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Woodward: Restricting travel from China wasn't Trump's idea

Journalist Bob Woodward said early Monday that restricting travel from China in response to the coronavirus pandemic was not President TrumpDonald TrumpBiden prepares to confront Putin Biden aims to bolster troubled Turkey ties in first Erdoğan meeting Senate investigation of insurrection falls short MORE’s idea.

Host Savannah Guthrie noted on NBC's "Today" that Woodward’s book “Rage” claims that Trump implemented the restrictions on the advice of his administration’s health experts, including Anthony FauciAnthony FauciThe tale of the last bipartisan unicorns Delta variant's UK dominance sparks concerns in US Overnight Health Care: FDA says millions of J&J doses from troubled plant must be thrown out | WHO warns Africa falling far behind in vaccinations | Top CDC official says US not ready for next pandemic MORE, after a Jan. 28 meeting.

“It's not that President Trump banned travel, people coming from China to the United States. He restricted it, and as we now know, there were some problems and lots of people from China instead of coming to the United States went to Europe and then came into John F. Kennedy airport in New York,” Woodward replied. “And that's why there was such a firestorm of a virus in New York City at that time.”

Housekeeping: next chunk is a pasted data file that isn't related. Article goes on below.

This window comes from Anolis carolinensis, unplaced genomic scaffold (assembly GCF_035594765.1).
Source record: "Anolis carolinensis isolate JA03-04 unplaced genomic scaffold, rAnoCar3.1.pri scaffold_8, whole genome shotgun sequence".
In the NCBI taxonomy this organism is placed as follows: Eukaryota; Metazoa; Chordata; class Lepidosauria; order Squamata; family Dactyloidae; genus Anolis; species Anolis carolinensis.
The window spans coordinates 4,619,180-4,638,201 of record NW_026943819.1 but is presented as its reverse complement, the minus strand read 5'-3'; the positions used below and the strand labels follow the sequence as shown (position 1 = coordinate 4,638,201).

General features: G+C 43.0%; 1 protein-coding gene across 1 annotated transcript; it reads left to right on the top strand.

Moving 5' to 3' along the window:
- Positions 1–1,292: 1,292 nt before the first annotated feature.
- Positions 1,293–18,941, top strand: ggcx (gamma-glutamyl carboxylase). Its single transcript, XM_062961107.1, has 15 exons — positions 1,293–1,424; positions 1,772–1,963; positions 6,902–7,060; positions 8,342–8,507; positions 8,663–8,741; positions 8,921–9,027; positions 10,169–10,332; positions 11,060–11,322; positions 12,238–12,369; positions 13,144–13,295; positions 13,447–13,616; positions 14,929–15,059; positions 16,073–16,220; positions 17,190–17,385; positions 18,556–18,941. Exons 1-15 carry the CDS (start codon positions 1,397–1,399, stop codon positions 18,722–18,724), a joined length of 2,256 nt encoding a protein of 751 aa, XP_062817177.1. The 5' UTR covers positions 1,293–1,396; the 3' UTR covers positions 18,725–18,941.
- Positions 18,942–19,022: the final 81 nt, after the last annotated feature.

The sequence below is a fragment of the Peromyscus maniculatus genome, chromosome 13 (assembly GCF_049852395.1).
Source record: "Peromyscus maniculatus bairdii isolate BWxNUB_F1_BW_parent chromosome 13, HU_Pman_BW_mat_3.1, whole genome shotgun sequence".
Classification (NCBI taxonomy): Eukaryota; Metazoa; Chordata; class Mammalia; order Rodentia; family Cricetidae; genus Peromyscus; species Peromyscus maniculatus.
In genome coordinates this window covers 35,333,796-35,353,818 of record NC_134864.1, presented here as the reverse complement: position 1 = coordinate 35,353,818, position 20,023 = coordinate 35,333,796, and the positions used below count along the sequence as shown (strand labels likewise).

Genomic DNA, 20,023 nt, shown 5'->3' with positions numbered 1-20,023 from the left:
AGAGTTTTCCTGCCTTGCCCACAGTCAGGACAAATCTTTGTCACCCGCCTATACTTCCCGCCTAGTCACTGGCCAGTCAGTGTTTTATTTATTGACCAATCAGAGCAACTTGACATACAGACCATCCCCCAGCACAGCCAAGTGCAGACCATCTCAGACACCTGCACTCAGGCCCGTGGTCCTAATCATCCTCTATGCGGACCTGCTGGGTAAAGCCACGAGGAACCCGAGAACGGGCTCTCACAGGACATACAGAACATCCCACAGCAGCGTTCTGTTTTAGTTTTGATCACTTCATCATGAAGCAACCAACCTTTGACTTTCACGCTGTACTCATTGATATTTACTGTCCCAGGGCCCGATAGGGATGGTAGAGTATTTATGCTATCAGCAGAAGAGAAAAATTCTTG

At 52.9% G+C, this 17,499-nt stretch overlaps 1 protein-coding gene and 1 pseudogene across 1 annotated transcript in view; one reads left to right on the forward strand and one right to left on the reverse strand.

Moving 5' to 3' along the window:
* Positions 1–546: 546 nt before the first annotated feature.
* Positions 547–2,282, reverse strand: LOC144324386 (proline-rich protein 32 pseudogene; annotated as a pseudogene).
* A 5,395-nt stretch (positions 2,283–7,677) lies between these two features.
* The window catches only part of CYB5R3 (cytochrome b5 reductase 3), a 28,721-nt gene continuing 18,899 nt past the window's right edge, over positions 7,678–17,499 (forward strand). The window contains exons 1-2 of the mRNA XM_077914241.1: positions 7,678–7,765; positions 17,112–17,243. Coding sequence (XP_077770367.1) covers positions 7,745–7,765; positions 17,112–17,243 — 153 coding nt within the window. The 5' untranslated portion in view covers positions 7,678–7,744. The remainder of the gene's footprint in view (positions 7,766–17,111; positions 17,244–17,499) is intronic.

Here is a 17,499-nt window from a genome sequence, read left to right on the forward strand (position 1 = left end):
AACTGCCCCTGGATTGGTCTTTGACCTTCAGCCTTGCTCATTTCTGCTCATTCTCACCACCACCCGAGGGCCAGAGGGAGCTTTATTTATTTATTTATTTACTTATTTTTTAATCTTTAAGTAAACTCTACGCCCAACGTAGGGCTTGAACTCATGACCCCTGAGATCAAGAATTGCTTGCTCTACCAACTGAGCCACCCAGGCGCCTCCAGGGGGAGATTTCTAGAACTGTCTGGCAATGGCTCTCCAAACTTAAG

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Woodward went on to suggest that the president had an opportunity to emphasize the threat of the pandemic days later at his State of the Union address in early February, rather than the passing mention it received.

“He had an opportunity he's saying, 'Well we're doing everything possible,'” Woodward said. “At that moment if, like, Franklin Roosevelt after Pearl Harbor had told the American people the truth, a lot more could have been done.”

Woodward also again defended his decision to not publicize the president's comments in February that the virus was “deadly stuff” and airborne.

“In February I thought it was all about China, because the President had told me about a discussion with Chinese President Xi. And if you look at what was known in February, the virus was not on anyone's mind. No one was suggesting changing behavior,” he said. “Then when it exploded in March, as you know, there were 30,000 new cases a day. Publishing something at that point would not have been telling people anything they didn't know. They knew very clearly that it was dangerous.”